The New York State Pollution Prevention Institute (NYSP2I)—led by RIT’s Golisano Institute for Sustainability—has developed a free, interactive toolkit that municipalities can use to design, implement, and manage food waste programs at the local level.
Now in its fourth year, Reman Day is designed to bring attention to the remanufacturing industry, shining a light on what remanufacturing is, how it works, and why it matters as a sustainable, resource-efficient approach to manufacturing.
The Institute of Industrial and Systems Engineers has named Nabil Nasr, associate provost and founding director of RIT’s Golisano Institute of Sustainability, and Iris Rivero, head of RIT’s Department of Industrial and Systems Engineering, as Fellows, an honor that recognizes outstanding leaders of the profession who have made significant, nationally recognized contributions to industrial and systems engineering.
WHAM-TV interviews Thomas Trabold, department head of sustainability in the Golisano Institute for Sustainability, about the new HYZON Motors facility in Honeoye Falls and how the Rochester region can become a hub for fuel cell technology.
Nabil Nasr, associate provost and founding director of RIT’s Golisano Institute for Sustainability, is part of an advisory board, The CLEEN Project, which recently launched the nation’s first co-operative idea database designed specifically for federal leaders in the new administration and focused on providing actionable ideas to combat climate change and advance climate justice.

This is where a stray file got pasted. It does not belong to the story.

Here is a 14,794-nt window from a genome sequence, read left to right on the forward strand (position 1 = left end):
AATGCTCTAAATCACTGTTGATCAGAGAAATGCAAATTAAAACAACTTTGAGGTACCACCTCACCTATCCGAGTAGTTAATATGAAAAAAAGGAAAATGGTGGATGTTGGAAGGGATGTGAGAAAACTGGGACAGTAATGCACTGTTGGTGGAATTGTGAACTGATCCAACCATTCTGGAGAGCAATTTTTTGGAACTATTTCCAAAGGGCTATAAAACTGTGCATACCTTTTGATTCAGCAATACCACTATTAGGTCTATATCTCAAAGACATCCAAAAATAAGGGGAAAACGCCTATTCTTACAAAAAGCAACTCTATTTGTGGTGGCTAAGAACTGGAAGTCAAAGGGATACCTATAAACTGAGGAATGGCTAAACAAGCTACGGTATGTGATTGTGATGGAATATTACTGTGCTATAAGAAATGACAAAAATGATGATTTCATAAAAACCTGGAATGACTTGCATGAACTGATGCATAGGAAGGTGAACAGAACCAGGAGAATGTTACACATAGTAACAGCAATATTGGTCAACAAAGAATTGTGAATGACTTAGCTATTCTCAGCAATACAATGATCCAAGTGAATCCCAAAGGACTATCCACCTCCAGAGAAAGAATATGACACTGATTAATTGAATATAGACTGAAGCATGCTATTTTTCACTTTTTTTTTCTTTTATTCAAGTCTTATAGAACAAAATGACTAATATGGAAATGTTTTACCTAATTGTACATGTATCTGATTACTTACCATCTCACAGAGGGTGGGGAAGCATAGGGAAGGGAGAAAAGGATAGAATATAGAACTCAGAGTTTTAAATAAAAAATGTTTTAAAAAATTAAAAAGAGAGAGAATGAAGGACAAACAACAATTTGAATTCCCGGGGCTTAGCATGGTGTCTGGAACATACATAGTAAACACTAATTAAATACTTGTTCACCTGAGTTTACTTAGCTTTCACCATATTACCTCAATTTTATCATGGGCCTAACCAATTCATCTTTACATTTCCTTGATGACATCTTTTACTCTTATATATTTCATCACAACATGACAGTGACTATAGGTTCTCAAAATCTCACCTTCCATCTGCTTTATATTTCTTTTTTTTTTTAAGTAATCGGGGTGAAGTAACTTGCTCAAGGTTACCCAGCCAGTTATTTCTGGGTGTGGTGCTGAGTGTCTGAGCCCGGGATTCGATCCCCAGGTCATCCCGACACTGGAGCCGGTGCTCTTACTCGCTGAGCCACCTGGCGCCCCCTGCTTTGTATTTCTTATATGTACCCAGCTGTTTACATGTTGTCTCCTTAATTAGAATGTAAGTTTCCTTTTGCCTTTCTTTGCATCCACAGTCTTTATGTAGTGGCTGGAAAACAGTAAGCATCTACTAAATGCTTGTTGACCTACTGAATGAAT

Research activities for the three-year, field-based research project will be organized and led by Kelly McCauley Krish, IPI preventive conservation specialist. The study will apply data from temperature, relative humidity, and pollutant monitoring to comprehensively balance these known risks to collections when implementing energy-saving mechanical system operations.
After careful consideration, we have made the decision to move our alert level on campus from Orange to Yellow, meaning that the prevalence of the virus on campus remains a moderate risk. While this changes our alert level closer to where we all would like to be, we must continue to be extremely vigilant. We must not let our guard down.
RIT spent more than $8.2 million to make RIT’s campus as safe and clean as possible so that students, faculty, and staff could study and work confidently and comfortably. The university’s Infrastructure and Health Technologies Task Force implemented a variety of changes to RIT’s academic settings, housing, and dining designed to fight the spread of the coronavirus.